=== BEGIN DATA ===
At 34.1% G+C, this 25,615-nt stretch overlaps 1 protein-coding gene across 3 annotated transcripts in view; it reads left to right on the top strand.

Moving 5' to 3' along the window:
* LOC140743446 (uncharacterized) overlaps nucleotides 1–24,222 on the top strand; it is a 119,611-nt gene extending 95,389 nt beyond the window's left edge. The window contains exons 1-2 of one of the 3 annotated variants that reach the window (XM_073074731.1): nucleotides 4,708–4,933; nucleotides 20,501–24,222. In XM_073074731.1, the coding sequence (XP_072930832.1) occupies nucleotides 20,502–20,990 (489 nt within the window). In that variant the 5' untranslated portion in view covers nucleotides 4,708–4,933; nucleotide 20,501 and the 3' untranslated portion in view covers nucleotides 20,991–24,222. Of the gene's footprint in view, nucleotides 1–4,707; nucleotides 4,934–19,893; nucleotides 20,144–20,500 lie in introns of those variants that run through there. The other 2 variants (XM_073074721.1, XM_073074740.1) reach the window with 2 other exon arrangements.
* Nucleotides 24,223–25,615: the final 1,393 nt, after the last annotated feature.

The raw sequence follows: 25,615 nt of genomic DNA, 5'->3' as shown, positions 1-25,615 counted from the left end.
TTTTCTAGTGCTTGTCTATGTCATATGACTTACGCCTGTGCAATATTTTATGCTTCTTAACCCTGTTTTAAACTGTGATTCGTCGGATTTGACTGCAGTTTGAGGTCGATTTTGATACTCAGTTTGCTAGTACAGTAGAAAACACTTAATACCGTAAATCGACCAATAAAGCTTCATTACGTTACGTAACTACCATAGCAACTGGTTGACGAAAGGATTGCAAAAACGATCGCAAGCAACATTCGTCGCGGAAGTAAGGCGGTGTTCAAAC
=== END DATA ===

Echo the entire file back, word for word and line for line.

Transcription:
At 34.1% G+C, this 25,615-nt stretch overlaps 1 protein-coding gene across 3 annotated transcripts in view; it reads left to right on the top strand.

Moving 5' to 3' along the window:
* LOC140743446 (uncharacterized) overlaps nucleotides 1–24,222 on the top strand; it is a 119,611-nt gene extending 95,389 nt beyond the window's left edge. The window contains exons 1-2 of one of the 3 annotated variants that reach the window (XM_073074731.1): nucleotides 4,708–4,933; nucleotides 20,501–24,222. In XM_073074731.1, the coding sequence (XP_072930832.1) occupies nucleotides 20,502–20,990 (489 nt within the window). In that variant the 5' untranslated portion in view covers nucleotides 4,708–4,933; nucleotide 20,501 and the 3' untranslated portion in view covers nucleotides 20,991–24,222. Of the gene's footprint in view, nucleotides 1–4,707; nucleotides 4,934–19,893; nucleotides 20,144–20,500 lie in introns of those variants that run through there. The other 2 variants (XM_073074721.1, XM_073074740.1) reach the window with 2 other exon arrangements.
* Nucleotides 24,223–25,615: the final 1,393 nt, after the last annotated feature.

The raw sequence follows: 25,615 nt of genomic DNA, 5'->3' as shown, positions 1-25,615 counted from the left end.
TTTTCTAGTGCTTGTCTATGTCATATGACTTACGCCTGTGCAATATTTTATGCTTCTTAACCCTGTTTTAAACTGTGATTCGTCGGATTTGACTGCAGTTTGAGGTCGATTTTGATACTCAGTTTGCTAGTACAGTAGAAAACACTTAATACCGTAAATCGACCAATAAAGCTTCATTACGTTACGTAACTACCATAGCAACTGGTTGACGAAAGGATTGCAAAAACGATCGCAAGCAACATTCGTCGCGGAAGTAAGGCGGTGTTCAAAC